Implementing the bill is another matter altogether.
During the height of the pandemic, as theaters, museums, galleries, and event venues shut their doors, the arts and culture industry around the world went silent. Many art venues were forced to adapt in whatever ways possible—including shifting to digital or virtual mediums. However, the rest had no choice but to shut down. In an effort to draw attention to the need for support, UNESCO penned the line, “In moments of crisis, people need culture.”
The Creative Industries Bill was proposed to address the burgeoning concern and to ensure that creatives received the much-needed support. Nine sectors were outlined, including Audiovisual, Digital Media, Creative Services, Design, Publishing, Print Media, Performing Arts, Visual Arts, Traditional Expressions, and Cultural sites.
Around the time multiple congress hearings began to be held across various creative industries, the Philippine Fashion Coalition (PFC) was founded, which went on to represent the fashion sector under the bill. The PFC was the main business support organization that presented at the congressional hearing to represent the fashion industry in aid of the law itself. Some of the officers and board members who helped with the hearings include designer and creative entrepreneur Esme Palaganas, creative director and designer Carissa Evangelista Cruz, sustainability and socio-entrepreneurs Michael Claparols and Noreen Bautista, and fashion event producer Jackie C. Aquino.
In August 2022, The Creative Industries bill was finally enacted into law as the Philippine Creative Industries Development Act, RA11904. PFC president and founding member, Jackie Aquino says that with the bill, he hopes that local creatives and products will finally receive their much-needed protection and preference. This is one small step toward progress, but it’s progress nonetheless.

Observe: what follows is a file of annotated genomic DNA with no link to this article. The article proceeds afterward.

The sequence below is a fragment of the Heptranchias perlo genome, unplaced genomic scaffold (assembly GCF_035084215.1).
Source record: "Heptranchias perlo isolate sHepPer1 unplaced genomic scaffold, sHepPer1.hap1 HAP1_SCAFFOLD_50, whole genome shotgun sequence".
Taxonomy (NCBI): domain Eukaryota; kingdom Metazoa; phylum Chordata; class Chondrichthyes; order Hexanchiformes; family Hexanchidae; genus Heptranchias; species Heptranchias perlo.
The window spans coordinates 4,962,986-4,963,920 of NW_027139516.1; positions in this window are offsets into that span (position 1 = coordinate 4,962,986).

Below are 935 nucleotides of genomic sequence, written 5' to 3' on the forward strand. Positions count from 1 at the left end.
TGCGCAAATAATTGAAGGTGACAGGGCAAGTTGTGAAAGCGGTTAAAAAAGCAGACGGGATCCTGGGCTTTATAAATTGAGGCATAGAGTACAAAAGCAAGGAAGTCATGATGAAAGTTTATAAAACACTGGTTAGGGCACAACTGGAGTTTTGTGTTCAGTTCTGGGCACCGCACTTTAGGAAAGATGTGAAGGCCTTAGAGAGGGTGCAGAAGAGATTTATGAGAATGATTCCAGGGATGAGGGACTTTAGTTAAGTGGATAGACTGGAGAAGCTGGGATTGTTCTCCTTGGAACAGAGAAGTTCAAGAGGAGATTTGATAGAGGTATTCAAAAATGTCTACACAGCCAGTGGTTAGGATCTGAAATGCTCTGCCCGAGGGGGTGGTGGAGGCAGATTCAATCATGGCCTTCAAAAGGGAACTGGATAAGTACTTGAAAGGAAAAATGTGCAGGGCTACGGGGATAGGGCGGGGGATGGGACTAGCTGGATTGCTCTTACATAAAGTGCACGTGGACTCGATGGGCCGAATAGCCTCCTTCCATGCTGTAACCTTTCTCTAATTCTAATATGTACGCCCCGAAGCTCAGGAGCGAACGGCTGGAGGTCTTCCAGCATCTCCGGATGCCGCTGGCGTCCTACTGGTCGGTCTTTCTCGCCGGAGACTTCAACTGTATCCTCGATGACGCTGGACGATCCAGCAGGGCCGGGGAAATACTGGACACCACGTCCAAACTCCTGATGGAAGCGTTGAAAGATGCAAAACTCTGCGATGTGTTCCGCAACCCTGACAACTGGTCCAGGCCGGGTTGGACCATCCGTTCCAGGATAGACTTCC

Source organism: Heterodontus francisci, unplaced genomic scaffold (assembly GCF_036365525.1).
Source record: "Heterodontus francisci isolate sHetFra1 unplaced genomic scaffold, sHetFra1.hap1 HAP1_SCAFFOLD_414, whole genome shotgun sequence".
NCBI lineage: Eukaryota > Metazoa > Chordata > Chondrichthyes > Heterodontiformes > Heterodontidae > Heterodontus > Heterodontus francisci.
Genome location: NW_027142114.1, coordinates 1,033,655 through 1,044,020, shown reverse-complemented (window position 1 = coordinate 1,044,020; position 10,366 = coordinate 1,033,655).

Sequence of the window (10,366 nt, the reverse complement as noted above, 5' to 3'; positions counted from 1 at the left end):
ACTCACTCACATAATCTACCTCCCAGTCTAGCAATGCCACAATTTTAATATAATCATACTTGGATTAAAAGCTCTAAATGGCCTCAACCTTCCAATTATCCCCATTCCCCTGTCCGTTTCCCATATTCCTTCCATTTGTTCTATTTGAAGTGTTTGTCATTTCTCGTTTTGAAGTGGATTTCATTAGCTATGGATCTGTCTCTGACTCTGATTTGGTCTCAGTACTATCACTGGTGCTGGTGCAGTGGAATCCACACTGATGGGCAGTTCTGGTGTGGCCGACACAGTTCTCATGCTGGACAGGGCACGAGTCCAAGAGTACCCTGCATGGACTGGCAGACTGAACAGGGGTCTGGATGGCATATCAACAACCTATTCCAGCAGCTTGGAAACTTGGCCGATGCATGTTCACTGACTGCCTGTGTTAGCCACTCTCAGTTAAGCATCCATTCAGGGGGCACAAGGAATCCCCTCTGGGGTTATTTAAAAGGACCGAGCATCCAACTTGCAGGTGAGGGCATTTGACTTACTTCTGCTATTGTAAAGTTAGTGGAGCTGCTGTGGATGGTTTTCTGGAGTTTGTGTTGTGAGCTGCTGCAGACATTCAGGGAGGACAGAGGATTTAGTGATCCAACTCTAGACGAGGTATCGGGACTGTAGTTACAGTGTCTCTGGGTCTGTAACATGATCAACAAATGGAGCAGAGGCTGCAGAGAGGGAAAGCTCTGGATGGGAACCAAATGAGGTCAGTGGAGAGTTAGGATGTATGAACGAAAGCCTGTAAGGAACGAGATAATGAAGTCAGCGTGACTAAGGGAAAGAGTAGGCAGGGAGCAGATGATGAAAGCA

But what does this mean for creatives? How can our industries directly benefit? Esme Palaganas, who was the Policy and Planning Chairperson for the PFC, was involved with the congressional hearings for the Creative Industries Bill. Vogue Philippines speaks to her to give us an explainer behind the initiative.
Enabling an environment for growth
According to Palaganas, also a designer and founding board member of PFC, the Philippine Creative Industries Development Act is a piece of legislation “that will create an enabling environment for Filipino creatives to legitimize creative work as a viable career path for the current and future generations.”
Palaganas explains that every sector outlined in the bill is to have a representative for each domain that “[Has] fair and responsible foresight across all industries under its domain.” These representatives will form a council that will develop long-term plans per sector aimed at developing and sustaining the creative industries.
The bill also highlights the importance of Intellectual Property Rights and training for the protection of indigenous traditional cultural properties used for commercial purposes. Institutions like the DepEd, and TESDA will also be in talks to support these initiatives.
The London-based creative practitioner and entrepreneur says, “Data is king and I do think this is one of the main important things that the Council is tasked to do.” For this reason, the bill also outlines a partnership between the Philippine Statistics Authority to help set up effective data collection and management systems. This will help the industries keep better track of their work while building analytics that can help manage progress.
Another important facet that Palaganas outlines is that the council formed under the Creative Industries Bill will have the ability to borrow and raise funds for long-term and short-term projects. This gives the council the ability to support and subsidize artists and initiatives that can benefit Manila’s arts and culture scene.
Though legislation has passed, the real work is about to begin. The next hurdle is how these plans can be implemented.
For updates on the Philippine Fashion Coalition and the Creative Industries Bill, check their social media.